Big ball of mud
computer programming, a big ball of mud is a system or computer program that appears to have no distinguishable architecture. It usually features other anti-patterns.
In computer programs
The term was popularized in Brian Foote and Joseph Yoder's 1999 paper of the same name, which defines the term thus:
A Big Ball of Mud is a haphazardly structured, sprawling, sloppy, duct-tape-and-baling-wire, spaghetti-code jungle. These systems show unmistakable signs of unregulated growth, and repeated, expedient repair. Information is shared promiscuously among distant elements of the system, often to the point where nearly all the important information becomes global or duplicated. The overall structure of the system may never have been well defined. If it was, it may have eroded beyond recognition. Programmers with a shred of architectural sensibility shun these quagmires. Only those who are unconcerned about architecture, and, perhaps, are comfortable with the inertia of the day-to-day chore of patching the holes in these failing dikes, are content to work on such systems.
"Big ball of mud" systems have usually been developed over a long period of time, with different individuals working on various pieces and parts. Systems developed by people with no formal architecture or programming training often fall into this pattern.
Foote and Yoder do not universally condemn "big ball of mud" programming, pointing out that this pattern is most prevalent because it works — at least at the moment it is developed. However, programs of this pattern become maintenance nightmares.
Programmers in control of a big ball of mud project are strongly encouraged to study it and to understand what it accomplishes, and to use this as a loose basis for a formal set of requirements for a well-designed system that could replace it. Technology shifts – such as client-server to web-based or file-based to database-based – may provide good reasons to start over from scratch.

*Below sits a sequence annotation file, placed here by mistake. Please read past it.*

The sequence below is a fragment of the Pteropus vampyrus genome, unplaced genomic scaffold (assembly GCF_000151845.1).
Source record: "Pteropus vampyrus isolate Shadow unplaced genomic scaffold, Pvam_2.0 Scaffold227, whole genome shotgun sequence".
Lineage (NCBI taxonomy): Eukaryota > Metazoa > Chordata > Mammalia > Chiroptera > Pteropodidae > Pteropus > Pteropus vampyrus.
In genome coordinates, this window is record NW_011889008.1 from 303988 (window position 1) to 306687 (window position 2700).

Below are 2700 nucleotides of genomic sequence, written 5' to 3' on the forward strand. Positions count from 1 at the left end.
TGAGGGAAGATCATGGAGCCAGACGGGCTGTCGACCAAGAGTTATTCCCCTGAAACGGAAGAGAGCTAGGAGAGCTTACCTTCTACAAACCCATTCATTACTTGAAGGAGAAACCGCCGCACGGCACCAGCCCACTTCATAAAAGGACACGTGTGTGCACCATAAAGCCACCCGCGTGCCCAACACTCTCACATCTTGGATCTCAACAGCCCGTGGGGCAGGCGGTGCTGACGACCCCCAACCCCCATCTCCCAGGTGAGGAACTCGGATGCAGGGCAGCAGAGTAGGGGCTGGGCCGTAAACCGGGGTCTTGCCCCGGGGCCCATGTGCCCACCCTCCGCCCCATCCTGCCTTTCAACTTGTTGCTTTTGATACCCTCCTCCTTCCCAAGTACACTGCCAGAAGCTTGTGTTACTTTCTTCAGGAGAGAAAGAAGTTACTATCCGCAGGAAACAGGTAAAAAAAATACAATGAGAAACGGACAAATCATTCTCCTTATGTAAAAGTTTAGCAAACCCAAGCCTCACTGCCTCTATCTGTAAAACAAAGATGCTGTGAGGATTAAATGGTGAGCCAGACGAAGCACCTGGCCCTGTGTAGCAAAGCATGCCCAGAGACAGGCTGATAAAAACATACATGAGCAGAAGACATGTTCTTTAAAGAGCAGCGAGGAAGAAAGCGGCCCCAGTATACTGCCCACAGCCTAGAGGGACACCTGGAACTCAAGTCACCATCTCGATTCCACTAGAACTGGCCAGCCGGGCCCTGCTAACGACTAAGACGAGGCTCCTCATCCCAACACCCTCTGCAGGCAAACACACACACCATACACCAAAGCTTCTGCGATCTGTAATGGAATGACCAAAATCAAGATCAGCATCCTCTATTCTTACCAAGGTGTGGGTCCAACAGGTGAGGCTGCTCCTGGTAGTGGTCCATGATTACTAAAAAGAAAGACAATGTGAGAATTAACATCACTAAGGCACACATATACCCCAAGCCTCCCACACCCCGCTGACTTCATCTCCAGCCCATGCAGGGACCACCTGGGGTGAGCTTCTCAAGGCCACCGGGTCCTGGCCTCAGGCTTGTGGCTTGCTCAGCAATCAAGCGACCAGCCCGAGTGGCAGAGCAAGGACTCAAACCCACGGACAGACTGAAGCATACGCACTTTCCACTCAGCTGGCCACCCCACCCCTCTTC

In programming languages
In discussion of the
Lisp programming languagethe term "big ball of mud" is used differently, in this case to describe the malleability of a Lisp system. In Lisp, it is generally possible to:
* Easily write macros that give you control over the language
syntax, so that the notation looks closer to the problem's domain
* Use a
* Execute parts of a program at compile time rather than runtime
* Save a
system imageof a modified Lisp implementation for future useThe programming language Forth has also been described as a ball of mud because it too has many of these properties. Joel Mosesmay have coined the phrase in the 1970s: [cite web|title=Quotes about programming languages — ADA to BASIC|url=http://www.sysprog.net/quotada.html|accessdate=2006-11-17] :"APL is like a diamond. It has a beautiful crystal structure; all of its parts are related in a uniform and elegant way. But if you try to extend this structure in any way — even by adding another diamond — you get an ugly kludge. LISP, on the other hand, is like a ball of mud. You can add any amount of mud to it and it still looks like a ball of mud."
There is controversy [cite journal| title=The Evolution of Lisp | author=
Richard P. Gabrieland Guy L. Steele| journal=ACM History of programming languages—II | pages=233–330 | year=1996] over whether Moses in fact said this, and if he did whether he intended it to be derogatory, explanatory, or laudatory.
* Guy L. Steele, Jr. & Richard P. Gabriel "The Evolution of Lisp" [http://citeseer.ist.psu.edu/steele93evolution.html] , note on reference 128
* Brian Foote and Joseph Yoder, [http://www.laputan.org/mud/ "Big Ball of Mud"] Fourth Conference on Patterns Languages of Programs (PLoP '97/EuroPLoP '97) Monticello, Illinois, September 1997
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